Farewell Marciel Oliveira, a doctoral student from Brazil, recently spent four months at SCU collaborating with Virginia Matzek on an invasive species research project. Marciel came to SCU as a visiting scholar to improve his English and to work with Virginia on developing his ideas and data into a published paper. His research concerns the invasion of a North American tree, Prosopis juliflora (one of several species commonly known as mesquite in the U.S.), into caatinga forest, a unique type of tropical dry forest in the northeastern portion of Brazil. The invading Prosopis has nearly completely replaced the former dominant species in the caatinga canopy, Anadenanthera colubrina, to the point that the native tree is now considered endangered. Marciel collected samples from both species over a period of two years, encompassing both the wet season and the very harsh dry season characteristic of caatinga forest. He found evidence that Prosopis is able to invade by switching functional strategies from stress-tolerance in the dry season to resource exploitation in the wet season. Marciel presented these data at an ESS seminar in November—just three months after arriving in the U.S. with only rudimentary English! While at SCU, he also participated in field research at Virginia’s Sacramento River restoration project, and spoke to audiences about his home country and his university. Marciel returned to Brazil in December. We wish him the best and hope to see him back again someday.


INTERNSHIPS Sierra Club: Loma Prieta Chapter

Full Circle Farm

Palo Alto, CA

Sunnyvale, CA


Current featured internship opportunities:

We are seeking motivated, friendly and creative individuals to support our recycling and zero waste work. The Zero Waste Intern works closely with Conservation Program staff, the chapter’s Zero Waste Committee, and our local Cool Cities teams to advocate for local policies to minimize waste that is not recycled back into the environment or the marketplace. An ideal candidate... *Education: Has or is pursuing a degree in Environmental Studies, Sociology or a related degree *Strong communication skills *Available for four months for at least 8-12 hours a week, during business hours (though some work can be done via telecommuting)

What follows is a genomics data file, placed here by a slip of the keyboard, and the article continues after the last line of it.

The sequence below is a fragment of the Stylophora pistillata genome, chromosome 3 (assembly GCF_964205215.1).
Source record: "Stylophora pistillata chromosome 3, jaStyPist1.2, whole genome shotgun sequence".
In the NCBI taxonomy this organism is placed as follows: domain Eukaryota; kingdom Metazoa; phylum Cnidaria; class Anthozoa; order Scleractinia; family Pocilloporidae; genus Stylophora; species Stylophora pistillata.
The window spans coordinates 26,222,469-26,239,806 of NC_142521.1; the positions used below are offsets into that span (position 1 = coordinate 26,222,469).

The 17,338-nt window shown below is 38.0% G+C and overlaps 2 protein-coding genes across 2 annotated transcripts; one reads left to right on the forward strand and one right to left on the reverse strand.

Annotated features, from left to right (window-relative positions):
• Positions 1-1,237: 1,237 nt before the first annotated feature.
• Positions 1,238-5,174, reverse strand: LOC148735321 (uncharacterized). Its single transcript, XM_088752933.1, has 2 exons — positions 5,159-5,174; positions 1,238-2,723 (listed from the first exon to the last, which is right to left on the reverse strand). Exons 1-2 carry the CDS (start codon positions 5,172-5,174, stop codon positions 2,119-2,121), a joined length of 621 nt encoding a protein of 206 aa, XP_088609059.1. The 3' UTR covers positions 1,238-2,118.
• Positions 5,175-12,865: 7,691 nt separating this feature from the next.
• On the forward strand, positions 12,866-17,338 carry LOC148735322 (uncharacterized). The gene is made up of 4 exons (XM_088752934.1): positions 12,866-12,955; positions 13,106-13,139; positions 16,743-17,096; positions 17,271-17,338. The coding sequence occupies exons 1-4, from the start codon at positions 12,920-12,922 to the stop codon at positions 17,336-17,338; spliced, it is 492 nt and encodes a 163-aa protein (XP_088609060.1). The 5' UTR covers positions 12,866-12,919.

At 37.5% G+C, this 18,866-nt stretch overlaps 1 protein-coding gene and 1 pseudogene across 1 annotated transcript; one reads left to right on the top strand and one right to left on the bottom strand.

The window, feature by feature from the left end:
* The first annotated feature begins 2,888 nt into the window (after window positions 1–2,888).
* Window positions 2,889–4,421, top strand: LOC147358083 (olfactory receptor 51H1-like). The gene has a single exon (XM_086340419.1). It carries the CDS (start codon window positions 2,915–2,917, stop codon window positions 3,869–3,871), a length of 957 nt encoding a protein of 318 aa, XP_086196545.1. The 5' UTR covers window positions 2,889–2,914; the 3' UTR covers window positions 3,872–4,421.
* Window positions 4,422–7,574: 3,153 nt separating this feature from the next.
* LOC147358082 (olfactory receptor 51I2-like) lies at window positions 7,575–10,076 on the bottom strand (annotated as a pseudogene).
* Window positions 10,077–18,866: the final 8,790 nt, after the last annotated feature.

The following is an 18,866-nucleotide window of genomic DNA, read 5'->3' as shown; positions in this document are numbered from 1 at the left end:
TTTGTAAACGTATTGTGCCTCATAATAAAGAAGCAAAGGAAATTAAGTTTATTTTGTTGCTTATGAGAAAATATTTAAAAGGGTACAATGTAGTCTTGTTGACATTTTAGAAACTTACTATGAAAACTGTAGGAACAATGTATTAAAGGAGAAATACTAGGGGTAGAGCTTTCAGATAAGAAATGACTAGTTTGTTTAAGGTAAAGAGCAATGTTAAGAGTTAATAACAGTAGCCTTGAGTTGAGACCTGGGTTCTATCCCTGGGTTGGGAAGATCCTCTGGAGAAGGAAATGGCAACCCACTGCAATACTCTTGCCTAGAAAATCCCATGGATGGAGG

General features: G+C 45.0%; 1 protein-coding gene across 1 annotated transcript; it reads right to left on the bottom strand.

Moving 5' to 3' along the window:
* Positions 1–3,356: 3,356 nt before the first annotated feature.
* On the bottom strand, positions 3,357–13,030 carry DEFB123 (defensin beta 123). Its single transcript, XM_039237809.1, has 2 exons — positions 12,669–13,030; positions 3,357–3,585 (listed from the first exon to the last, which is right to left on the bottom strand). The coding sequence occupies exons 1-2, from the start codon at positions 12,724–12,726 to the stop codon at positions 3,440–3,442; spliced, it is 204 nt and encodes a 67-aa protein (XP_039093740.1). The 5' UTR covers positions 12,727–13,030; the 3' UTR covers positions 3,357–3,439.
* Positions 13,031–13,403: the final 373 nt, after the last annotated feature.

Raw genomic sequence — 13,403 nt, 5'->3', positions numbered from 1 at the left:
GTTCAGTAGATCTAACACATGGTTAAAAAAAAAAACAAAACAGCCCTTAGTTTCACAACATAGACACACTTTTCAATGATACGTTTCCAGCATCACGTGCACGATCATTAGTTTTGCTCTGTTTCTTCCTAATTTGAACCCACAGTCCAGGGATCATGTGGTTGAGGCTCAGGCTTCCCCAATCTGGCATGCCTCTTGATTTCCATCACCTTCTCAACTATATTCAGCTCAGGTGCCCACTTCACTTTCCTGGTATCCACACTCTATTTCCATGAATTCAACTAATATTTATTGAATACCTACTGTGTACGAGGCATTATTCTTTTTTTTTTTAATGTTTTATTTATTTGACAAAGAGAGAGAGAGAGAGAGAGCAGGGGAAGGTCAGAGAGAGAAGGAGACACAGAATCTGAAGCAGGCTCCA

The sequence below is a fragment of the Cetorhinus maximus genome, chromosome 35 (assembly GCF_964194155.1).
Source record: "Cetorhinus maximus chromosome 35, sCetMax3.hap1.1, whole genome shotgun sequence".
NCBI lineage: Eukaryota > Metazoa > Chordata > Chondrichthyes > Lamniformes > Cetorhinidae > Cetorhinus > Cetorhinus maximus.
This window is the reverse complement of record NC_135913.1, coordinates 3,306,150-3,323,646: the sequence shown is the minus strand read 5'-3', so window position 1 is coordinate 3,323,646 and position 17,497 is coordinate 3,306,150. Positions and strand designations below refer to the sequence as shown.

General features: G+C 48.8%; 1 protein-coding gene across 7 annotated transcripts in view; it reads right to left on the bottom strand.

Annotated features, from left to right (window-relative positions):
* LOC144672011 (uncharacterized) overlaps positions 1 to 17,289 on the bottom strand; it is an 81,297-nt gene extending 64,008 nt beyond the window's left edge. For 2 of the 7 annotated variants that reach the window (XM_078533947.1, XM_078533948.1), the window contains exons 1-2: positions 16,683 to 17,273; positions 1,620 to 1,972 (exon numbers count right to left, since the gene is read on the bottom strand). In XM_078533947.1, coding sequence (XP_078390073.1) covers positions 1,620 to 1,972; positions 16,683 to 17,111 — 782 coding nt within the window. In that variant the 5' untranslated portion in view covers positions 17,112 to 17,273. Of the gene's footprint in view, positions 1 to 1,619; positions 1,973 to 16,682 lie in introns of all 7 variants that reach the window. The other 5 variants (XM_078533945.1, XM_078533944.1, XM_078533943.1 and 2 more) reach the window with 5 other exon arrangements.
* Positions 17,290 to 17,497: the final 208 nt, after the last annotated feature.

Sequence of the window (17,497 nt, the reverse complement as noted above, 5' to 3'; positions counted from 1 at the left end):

Greenhouse/Nursery Intern

Sales/Marketing Intern

Farm/Field Crew Intern

Middle School Garden Teacher

Urban Agriculture Program Intern

Education Garden

For more detailed information go to the Full Circle Farm website: get-involved/internships/

SCU Costa Rica Summer Program The Costa Rica summer program offers a small cohort of students the opportunity to experience the biodiversity of a Costa Rica tropical rainforest. Students enroll in two courses taught by SCU Anthropology instructor Michelle Bezanson. Upon successful completion of the course requirements students will receive a total of 10 units of credit and completion of a 100 hour internship. Students have one week of pre-field instruction at SCU then spend three weeks at a La Suerte Biological Field Station gaining hands-on experience in community ecology and animal behavior. Courses: ANTH 197: Field Course: Primate Behavioral Ecology (5 units) ENVS 141/BIO 157: Environmental Biology in the Tropics (5 units) For more information contact Michelle Bezanson at


Spring 2013 Courses ENVS 2A Critical Thinking and Writing II

ENVS 116 Intro to GIS

John Farnsworth, 4 units

Iris Stewart-Frey, 5 units

T/TH 1:45 p.m.— 3:30 p.m.

Sec. 1 T/TH 9:55 a.m-— 11:40 a.m.

ENVS 21 Intro to Environmental Science

Sec. 2 T/TH 11:50 a.m.— 1:35 p.m.

Jennifer Palladini, 4 units

ENVS 120 Intro to Environmental Law

Lec- MWF 11:45 a.m.—12:50 a.m.

Terry Trumbull, 5 units

Lab– M 8:30 a.m.—11:15 a.m.

MW 3:30 p.m.— 5:15 p.m.

Lab– F 8:30 a.m.—11:15 a.m.

ENVS 122 Environmental Politics & Policy

ENVS 22 Intro to Environmental Studies

Christopher Bacon, 5 units

Christopher Bacon, 4 units

T/TH 3:40 p.m.— 5:25 p.m.

T/TH 9:55 a.m.—11:40 a.m.

ENVS 131 Environmental Education

ENVS 23 Soil, Water, & Air

Joanna Ahlum, 5 units

Stephanie Hughes, 4 units

T/TH 1:45 p.m.— 3:30 p.m.

Lec- MWF 9:15 a.m.— 10:20 a.m.

ENVS 151 Restoration Ecology

Lab– M 11:45 a.m.-— 2:30 p.m.

Virginia Matzek, 5 units

Lab– M 2:40 p.m.— 5:25 p. m.

Lec- MWF 10:30 a.m.—11:35 a.m.

ENVS 50 World Geography

Lab– M 12:00 p.m. — 2:50 p.m.

Carolyn Trist, 4 units

Lab– M 3:00 p.m. — 5:50 p.m.

Sec. 1 T/TH 11:50 a.m.—1:35 a.m.

ENVS 165 Climate Science and Solutions

Sec. 2 T/TH 3:40 p.m.— 5:25 p.m.

Brandon Murphy, 5 units

ENVS 79 Environmental Thought

MWF 1:00 p.m.— 2:05 p.m.

John Farnsworth, 4 units


T/TH TH 3:40 p.m.— 5:25 p.m.

Stephanie Hughes, 2 units


W 4:45 p.m.— 5:45 p.m.

Sherry Booth, 2 units T/TH 11:50 a.m.— 1:35 p.m.


New CLIMATE SCIENCE course this Spring Have you ever tried to convince a “climate denier� that climate change is a serious problem that demands immediate action? Every graduating environmental science major should have a strong command of the natural science of climate change, the anticipated impacts, and the potential solutions. In ENVS 165 Climate Science and Solutions students will gain an in-depth understanding of the physical processes involved in climate change, as well as its biological and socioeconomic consequences. The course will also explore the strengths and weaknesses of policies and other tools used to mitigate or adapt to climate change. The pre-requisite is ENVS 23, but if you have taken other natural science courses the instructor will provide a permission code so you can add the class. The course will meet this spring on MWF from 1:00 p.m. -2:05 p.m.

CONTACT INFORMATION Department of ESS 2nd Floor Varsi Hall 408-551-7086

EnviroNews Wint 2013  

EnviroNews Wint 2013